Urine samples are collected for urinalysis in a sterile container through urethral catheterization, especially in women, or by midstream voided urine after the genital area is washed to avoid contamination. The sample is then tested for bacteriuria, pyuria, and hematuria. Indirect dipstick tests are informative but less sensitive than microscopic examination of the urine. About one third of the women who have acute symptoms of cystitis have sterile urine or some other cause for the symptom.17 Many diseases of the urinary tract produce significant pyuria without bacteriuria, including staghorn calculi, tuberculosis, and infections caused by Chlamydia and Mycoplasma spp. Microscopic hematuria is found in 40% to 60% of cystitis patients.18 Associated gross hematuria should be evaluated further by imaging studies. Cystoscopy is indicated for those patients older than 50 years or who have other risk factors for concomitant diseases, such as nephrolithiasis or transitional cell carcinoma (e.g., smoking).
Whereas empirical therapies are acceptable for uncomplicated cystitis (Box 2), culture and sensitivity testing should be performed in all other cases. It should be noted that a large percentage of women with cystitis have been found to have STDs. Additional cultures for Neisseria gonorrhea, Chlamydia, Mycoplasma hominis, and Ureaplasma ureolyticus should be considered for women with recurrent lower urinary tract symptoms.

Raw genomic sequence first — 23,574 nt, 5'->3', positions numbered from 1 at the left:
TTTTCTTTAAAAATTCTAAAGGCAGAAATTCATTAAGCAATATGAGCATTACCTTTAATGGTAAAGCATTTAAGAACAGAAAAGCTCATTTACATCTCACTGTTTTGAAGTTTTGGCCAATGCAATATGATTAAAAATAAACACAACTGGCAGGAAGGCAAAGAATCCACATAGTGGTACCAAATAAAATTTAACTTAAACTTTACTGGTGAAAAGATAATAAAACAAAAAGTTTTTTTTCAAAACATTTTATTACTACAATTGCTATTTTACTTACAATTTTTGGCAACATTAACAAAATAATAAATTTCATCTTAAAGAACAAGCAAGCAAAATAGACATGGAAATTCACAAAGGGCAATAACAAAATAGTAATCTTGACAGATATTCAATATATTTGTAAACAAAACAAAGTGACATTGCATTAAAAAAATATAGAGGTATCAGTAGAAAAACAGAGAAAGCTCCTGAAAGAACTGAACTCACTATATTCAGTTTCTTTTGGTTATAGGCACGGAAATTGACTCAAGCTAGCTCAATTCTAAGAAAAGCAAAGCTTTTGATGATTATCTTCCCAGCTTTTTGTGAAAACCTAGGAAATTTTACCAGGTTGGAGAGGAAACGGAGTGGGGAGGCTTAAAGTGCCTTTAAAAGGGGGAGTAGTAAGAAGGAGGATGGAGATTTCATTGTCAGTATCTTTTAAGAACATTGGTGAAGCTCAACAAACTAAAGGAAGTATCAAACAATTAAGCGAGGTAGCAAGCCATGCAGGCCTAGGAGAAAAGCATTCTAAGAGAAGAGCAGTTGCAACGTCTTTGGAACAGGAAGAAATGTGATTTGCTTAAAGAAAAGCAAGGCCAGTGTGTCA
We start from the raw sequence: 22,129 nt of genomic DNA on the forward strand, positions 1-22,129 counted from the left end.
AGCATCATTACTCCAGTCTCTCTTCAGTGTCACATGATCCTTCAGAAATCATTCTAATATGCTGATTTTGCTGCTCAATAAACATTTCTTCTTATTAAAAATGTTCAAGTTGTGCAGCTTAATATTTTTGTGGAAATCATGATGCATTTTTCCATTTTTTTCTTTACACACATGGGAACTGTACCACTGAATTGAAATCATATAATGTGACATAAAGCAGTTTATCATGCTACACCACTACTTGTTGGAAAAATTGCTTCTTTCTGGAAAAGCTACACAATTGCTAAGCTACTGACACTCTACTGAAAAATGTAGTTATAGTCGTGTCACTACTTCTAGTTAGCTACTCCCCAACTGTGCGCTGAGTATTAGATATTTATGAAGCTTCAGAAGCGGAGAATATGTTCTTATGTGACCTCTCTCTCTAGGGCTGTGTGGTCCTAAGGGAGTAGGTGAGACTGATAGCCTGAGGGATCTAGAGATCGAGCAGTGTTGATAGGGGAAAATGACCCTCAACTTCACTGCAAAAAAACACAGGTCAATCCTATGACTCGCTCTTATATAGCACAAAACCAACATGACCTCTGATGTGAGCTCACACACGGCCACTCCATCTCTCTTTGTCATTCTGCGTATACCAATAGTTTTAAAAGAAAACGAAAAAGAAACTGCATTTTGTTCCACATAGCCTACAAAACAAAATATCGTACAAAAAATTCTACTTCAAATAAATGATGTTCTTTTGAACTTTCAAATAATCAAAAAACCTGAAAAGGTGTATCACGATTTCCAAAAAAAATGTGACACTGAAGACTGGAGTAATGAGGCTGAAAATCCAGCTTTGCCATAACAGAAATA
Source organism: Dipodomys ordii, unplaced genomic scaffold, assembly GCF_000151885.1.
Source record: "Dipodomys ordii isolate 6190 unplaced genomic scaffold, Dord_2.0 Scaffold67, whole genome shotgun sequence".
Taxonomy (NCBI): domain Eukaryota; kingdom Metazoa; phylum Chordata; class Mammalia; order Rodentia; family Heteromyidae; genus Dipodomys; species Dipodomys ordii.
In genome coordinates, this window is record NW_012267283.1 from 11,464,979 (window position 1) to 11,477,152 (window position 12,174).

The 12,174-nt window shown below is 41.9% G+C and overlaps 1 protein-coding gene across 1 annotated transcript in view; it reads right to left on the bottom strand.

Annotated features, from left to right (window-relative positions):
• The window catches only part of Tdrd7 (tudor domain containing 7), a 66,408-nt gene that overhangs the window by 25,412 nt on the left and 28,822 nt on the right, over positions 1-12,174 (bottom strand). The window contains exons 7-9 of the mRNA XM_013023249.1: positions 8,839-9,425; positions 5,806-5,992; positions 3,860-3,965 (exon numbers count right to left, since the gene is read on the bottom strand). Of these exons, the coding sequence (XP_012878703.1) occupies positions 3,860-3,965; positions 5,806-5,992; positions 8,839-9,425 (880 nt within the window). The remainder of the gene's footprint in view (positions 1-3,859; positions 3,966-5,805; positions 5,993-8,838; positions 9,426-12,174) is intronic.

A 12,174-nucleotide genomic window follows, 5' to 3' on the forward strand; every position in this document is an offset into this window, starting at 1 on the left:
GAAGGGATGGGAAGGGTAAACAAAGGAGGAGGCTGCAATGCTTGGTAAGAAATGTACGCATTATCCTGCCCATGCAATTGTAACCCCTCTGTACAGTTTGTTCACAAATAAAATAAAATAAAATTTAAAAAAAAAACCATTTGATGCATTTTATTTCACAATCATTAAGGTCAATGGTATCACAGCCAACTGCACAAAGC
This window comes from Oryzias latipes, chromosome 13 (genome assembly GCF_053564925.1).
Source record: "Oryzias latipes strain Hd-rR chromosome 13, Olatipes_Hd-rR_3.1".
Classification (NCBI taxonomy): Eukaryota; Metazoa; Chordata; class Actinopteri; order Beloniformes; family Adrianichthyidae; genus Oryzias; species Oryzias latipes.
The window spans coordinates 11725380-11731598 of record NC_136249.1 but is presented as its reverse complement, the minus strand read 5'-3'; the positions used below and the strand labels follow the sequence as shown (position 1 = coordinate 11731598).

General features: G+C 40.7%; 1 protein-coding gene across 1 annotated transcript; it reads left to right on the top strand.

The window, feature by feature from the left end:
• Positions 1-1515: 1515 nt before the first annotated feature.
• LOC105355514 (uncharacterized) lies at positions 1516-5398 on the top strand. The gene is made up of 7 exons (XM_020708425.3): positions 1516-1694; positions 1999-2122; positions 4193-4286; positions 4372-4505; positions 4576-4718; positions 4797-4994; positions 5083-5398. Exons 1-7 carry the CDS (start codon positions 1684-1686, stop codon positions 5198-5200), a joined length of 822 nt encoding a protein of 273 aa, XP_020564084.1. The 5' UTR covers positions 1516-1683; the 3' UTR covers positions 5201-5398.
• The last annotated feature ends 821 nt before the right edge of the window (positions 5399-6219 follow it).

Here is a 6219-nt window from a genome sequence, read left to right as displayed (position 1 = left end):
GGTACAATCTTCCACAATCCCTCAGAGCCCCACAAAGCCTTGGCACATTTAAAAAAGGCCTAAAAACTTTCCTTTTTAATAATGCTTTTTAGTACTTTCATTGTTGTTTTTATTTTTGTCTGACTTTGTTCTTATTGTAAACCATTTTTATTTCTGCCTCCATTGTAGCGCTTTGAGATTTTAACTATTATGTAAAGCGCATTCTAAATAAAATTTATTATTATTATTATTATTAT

|Box 2 Urinary Tract Infection (UTI) in Adults|
|Acute cystitis in women|
|Acute pyelonephritis in young healthy women|
|Acute cystitis in men|
|Acute pyelonephritis in men|
|UTI with pregnancy|
|UTI with gross hematuria|
|UTI associated with nephrolithiasis|
|UTI associated with neurogenic bladder|
|UTI in diabetic or immunocompromised patient|
|Recurrent UTI (>3 episodes per year)|
Radiologic studies are unnecessary for the routine evaluation of patients with cystitis; however, they may be indicated to find the cause of complicated cases, in which UTIs are associated with urinary calculi, ureteral strictures, ureteral reflux, urinary tract tumors, and urinary tract diversions. The following studies may be useful: